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Hickey acquired the hat for an undisclosed price from a downstate antique shop, where Waller’s daughter-in-law, Clara Waller, had sold it for just $1 after the 1956 death of her husband,former Illinois State Representative Elbert Waller. Hickey would go on to loan the hat to the state on various occasions, including the 1981 drawing between former Republican Gov. Those silky, shiny models are the most popular variety, but durags can also be made of velvet, for special occasions, as well as polyester. You can layer the velvet durags with silk Durags to get the desired results. Over the years, the foundation took steps to have the hat secretly swabbed by the FBI for possible Lincoln DNA, which yielded no positive results. Civil War. The gesture represented a token of gratitude for taking up Lincoln’s pro-Union, Republican cause in heavily Democratic southern Illinois during the war, officials have said. The bill, among other things, established a working group of foundation and museum board officials “to collaborate to advance the interests of the Abraham Lincoln Presidential Library and Museum.” Wheeler, the state historian, was named chairman. Relations between museum officials and the clout-heavy foundation have been inflamed for months, and the efforts by Lowe and Wheeler to bring in the textile expert from Colonial Williamsburg to study the hat appeared to heighten tensions.

Those guests appeared to include a who’s who within Chicago social circles: Neal Zucker, a philanthropist and owner of a Chicago window-washing company with state contracts; Nora Daley, daughter of former Chicago Mayor Richard M. Daley; Marko Iglendza, the owner of a national spa chain that has locations at O’Hare International Airport; and Estelle Walgreen, the ex-wife to the heir of the Walgreen drugstore chain. Richard Ogilvie. Former Democratic Gov. Fast-forward to August of 2018, when Wheeler was ordered by former museum director Alan Lowe to conduct his own study into the hat. While Wheeler concluded more study on the hat is warranted, his findings pour an even heavier dose of skepticism on a hat purchased by a private foundation from West Coast collector Louise Taper for display at the Abraham Lincoln Presidential Library and Museum. In August, the first lady’s chief operations officer, Christine Lovely, asked Lowe to arrange a private tour of the state’s Lincoln artifacts for MK Pritzker and a group of her friends. In an Aug. 13 email, Lovely identified the group scheduled for a private inspection of the hat and other Lincoln relics. One of foundation board’s vice chairmen, Nick Kalm, wave cap and durag told WBEZ this week that the group never intended to shut the door on additional testing of the hat and blamed Lowe for not responding to the request for a meeting.

But in an interview with Edgar, the ex-governor told WBEZ that he reached out to Pritzker’s office to raise concerns about the timing of the testing on the hat and its potential impact on legislation the foundation was trying to pass in the waning days of the spring session. Jim Edgar, the widow of former Chicago Sun-Times film critic Roger Ebert and the spouse of convicted political influence peddler William Cellini, who all played a role in moving ahead with the purchase. Jim Edgar, president emeritus of the Lincoln foundation board. At the time of the hat’s purchase, 20 wave caps Taper sat on the foundation’s board of directors. In the report, Wheeler focused on a history of double-dealing, conflicts of interest and a neglect of basic due-diligence in studying the hat’s provenance before its purchase. But then he saw Clara Waller’s 1958 affidavit revealing the hat’s history was entirely based on circumstantial evidence.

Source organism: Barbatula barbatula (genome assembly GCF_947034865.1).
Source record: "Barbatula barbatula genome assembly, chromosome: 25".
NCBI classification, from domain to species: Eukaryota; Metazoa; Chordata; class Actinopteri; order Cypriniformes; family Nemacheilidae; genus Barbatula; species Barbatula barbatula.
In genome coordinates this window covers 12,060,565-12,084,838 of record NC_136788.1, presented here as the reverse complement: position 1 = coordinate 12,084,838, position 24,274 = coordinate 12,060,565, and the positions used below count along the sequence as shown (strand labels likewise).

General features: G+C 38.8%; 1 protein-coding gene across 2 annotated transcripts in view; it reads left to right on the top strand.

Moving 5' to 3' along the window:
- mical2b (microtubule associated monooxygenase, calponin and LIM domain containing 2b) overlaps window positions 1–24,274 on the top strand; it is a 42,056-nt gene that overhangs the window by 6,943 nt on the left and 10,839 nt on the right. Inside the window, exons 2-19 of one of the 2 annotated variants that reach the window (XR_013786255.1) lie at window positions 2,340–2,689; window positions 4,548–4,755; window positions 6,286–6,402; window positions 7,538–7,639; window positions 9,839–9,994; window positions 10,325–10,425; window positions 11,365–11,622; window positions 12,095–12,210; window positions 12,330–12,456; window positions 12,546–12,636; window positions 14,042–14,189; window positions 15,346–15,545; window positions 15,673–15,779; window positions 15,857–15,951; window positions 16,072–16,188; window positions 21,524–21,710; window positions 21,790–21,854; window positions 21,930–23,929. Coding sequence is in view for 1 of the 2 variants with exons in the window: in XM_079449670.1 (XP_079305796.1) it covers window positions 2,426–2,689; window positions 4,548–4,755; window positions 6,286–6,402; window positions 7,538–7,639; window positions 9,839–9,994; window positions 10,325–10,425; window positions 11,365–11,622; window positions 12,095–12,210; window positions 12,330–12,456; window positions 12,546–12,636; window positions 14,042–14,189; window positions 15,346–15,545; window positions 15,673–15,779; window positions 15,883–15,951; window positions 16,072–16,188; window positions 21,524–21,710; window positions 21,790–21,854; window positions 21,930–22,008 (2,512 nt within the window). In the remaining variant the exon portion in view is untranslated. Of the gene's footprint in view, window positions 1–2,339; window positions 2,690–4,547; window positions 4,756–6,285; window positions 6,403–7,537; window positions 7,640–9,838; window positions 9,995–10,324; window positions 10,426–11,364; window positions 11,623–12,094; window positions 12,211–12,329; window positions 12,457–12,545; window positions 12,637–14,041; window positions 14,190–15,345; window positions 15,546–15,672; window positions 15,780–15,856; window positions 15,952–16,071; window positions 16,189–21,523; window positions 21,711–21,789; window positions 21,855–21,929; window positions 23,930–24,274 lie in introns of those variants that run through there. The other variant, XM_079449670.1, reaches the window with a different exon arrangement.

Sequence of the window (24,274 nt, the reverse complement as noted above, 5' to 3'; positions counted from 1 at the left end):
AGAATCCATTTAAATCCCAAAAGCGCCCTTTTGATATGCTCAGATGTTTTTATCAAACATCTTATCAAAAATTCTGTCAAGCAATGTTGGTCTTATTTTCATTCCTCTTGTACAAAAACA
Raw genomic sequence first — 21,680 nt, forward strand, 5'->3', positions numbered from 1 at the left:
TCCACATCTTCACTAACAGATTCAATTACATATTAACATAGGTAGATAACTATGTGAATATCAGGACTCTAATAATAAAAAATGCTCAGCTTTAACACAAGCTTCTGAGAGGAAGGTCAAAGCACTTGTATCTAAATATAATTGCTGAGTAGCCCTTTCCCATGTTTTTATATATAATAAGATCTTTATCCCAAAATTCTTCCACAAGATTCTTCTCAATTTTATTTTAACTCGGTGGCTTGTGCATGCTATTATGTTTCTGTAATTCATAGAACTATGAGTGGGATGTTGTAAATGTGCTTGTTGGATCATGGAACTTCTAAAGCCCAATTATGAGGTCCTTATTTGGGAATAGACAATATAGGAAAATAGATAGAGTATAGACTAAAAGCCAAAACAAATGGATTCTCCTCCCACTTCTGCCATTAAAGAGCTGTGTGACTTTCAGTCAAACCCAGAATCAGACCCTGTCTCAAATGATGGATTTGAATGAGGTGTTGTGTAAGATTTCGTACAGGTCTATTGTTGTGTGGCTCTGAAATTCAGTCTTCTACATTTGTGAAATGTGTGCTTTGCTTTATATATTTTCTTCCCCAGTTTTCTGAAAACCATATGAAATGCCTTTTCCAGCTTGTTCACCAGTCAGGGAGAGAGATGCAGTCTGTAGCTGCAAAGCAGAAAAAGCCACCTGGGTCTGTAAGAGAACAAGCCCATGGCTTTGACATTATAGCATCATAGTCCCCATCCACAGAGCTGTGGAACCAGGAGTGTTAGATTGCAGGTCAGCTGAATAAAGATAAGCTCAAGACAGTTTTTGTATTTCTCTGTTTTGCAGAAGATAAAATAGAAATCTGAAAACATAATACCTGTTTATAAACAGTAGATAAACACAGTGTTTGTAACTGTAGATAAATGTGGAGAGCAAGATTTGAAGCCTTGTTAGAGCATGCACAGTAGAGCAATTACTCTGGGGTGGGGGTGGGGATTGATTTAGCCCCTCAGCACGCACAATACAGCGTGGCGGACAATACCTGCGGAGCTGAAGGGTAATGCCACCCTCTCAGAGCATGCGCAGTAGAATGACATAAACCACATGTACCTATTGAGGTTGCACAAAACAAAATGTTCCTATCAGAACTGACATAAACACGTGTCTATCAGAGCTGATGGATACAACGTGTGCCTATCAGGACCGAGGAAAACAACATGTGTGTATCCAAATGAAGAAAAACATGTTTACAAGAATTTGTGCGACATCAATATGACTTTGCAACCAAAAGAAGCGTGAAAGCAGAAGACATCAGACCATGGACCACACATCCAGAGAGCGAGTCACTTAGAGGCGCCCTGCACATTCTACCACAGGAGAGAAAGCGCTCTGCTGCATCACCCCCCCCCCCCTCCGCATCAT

And the foundation sought input from top historians at the Smithsonian Museum and Chicago History Museum, who both concluded not enough evidence existed to support the notion the hat belonged to Lincoln. A 16-month state study finds no new evidence to authenticate a disputed, multi-million dollar stovepipe hat purportedly owned by Abraham Lincoln that has been displayed at his presidential museum in Springfield. And that interest was displayed more than two months after the governor’s office was put on notice that the hat had no apparent tie to Lincoln. Two years later, in 1990, Hickey sold the hat to Taper for an undisclosed price. The report says Schwatrtz had assumed Hickey got the hat from Lincoln’s great-grandson during a trip to Vermont. The report released Monday by Illinois State Historian Samuel Wheeler found the hat did not appear to be in Lincoln’s hat size. “I believe the past can be instructive, if we take the time to examine it and resolve never to repeat the same mistakes,” Wheeler wrote in the 54-page report obtained exclusively by WBEZ. Besides Edgar’s previously undisclosed involvement, the emails obtained by WBEZ showed another political luminary with a specific interest in the hat: Illinois First Lady MK Pritzker.

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